Before you roll over your 401, youll need to open an IRA account. You can do this at virtually any major brokerage firm, mutual fund company or robo-advisor. Do some research, then head to your financial institutions website to open your account. At some point, youll want to talk to a customer representative to find out whether the rollover and conversion can be done at once or if they are done sequentially. If its the former case, youll just have to pick your investments once. If its the latter, youll want to keep the money liquid in the IRA before converting to a Roth.
Once youve opened the IRA, you can contact the company managing your 401 account to begin the rollover process. You can do this online or over the phone. Your 401 plan administrator will then transfer your funds into your new IRA account. This is called a trustee-to-trustee or direct rollover, and its the easiest way to do it.
Another path is an indirect rollover. In this case, the balance of the account is distributed directly to you, typically as a check. Youll have 60 days from the date you receive the funds to transfer the money to your custodian or IRA company. If you dont deposit the funds within the 60 days, the IRS will treat it as a taxable withdrawal, and youll face a 10% penalty if youre younger than 59.5. This risk is why most people choose the direct option.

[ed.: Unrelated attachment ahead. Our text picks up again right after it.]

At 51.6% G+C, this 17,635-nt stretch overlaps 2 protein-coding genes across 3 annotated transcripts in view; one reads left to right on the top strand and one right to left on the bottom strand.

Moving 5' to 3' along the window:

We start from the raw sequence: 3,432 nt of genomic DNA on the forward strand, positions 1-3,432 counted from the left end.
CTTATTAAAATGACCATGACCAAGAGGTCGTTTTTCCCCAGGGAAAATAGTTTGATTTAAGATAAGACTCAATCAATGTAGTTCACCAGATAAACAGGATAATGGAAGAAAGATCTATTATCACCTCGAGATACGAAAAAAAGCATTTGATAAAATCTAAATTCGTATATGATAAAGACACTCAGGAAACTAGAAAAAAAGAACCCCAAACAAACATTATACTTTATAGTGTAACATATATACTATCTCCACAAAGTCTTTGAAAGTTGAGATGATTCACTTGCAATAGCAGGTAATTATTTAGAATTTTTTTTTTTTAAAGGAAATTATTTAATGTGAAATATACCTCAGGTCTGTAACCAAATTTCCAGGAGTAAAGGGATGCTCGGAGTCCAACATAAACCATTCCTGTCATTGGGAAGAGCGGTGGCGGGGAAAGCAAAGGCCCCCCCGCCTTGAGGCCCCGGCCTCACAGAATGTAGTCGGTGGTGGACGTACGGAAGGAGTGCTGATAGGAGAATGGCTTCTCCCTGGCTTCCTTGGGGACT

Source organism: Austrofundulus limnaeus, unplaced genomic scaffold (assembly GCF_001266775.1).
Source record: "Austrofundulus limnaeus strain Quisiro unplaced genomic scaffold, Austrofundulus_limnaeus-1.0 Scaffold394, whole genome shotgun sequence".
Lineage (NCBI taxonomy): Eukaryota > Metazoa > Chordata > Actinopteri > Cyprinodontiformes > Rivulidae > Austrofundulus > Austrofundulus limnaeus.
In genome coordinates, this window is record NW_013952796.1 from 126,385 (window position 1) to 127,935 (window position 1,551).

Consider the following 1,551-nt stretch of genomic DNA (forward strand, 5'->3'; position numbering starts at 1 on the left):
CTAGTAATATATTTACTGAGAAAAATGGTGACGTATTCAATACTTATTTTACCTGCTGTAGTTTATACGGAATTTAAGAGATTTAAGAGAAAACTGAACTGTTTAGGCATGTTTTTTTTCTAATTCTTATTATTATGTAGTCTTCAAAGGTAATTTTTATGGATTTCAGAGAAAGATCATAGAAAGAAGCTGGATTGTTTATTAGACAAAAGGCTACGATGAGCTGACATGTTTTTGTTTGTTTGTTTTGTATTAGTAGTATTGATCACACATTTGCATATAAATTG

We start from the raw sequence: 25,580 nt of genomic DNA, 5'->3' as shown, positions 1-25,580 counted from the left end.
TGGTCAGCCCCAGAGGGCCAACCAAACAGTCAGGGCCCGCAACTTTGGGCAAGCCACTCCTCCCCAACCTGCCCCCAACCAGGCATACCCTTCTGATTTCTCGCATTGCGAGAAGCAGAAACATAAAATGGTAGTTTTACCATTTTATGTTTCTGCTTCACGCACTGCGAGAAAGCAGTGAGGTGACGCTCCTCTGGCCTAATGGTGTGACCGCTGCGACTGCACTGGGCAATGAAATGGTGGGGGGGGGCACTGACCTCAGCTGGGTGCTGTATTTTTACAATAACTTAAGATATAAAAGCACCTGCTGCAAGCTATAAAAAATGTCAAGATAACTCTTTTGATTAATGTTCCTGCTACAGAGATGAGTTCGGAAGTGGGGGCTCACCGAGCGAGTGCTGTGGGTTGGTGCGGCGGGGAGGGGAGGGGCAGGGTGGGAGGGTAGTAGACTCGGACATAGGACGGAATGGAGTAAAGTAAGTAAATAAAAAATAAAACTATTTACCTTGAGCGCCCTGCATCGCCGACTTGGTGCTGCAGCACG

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You Want To Relax Early
Proponents of the FIRE movement invest aggressively so they can become work-optional in their 50s or even earlier.
If thats your plan, youll want at least a portion of your investments to be in an account thats more accessible than a 401, which you cannot tap without penalty before the age of 59 ½. A strategy known as a Roth conversion ladder involves converting 401 funds into a Roth IRA over a period of years.
Its a bit complex, says Hernandez. Theres a small number of people that it could make sense for. Its important to understand the tax impact.
Should You Convert Your Traditional 401 Into A Roth 401
8 Min Read | Jun 9, 2022
A few years back, the Roth 401 was the new kid on the block when it came to company-sponsored retirement accounts.
But now, 86% of employers offer a Roth 401 option to their employees.1 If the Roth 401 is on the table at your workplace, thats great news for you!
But if your company is offering a Roth 401 option, youre probably wondering what to do with your existing traditional 401. Is converting a traditional 401 to a Roth the way to go? Or should you just leave it alone?
There are some things to keep in mind before you make this decision, so lets dive in.
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Pro #: You May Gain Flexibility
Your new employers plan may have different investment options, loan options, protections against potential creditors, or other benefits that better suit your needs than your former employers plan. If you continue working until and beyond 72 years of age, you may be excused from required minimum distributions if your new employers plan allows it.
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Cons Of Rolling Over A 401k: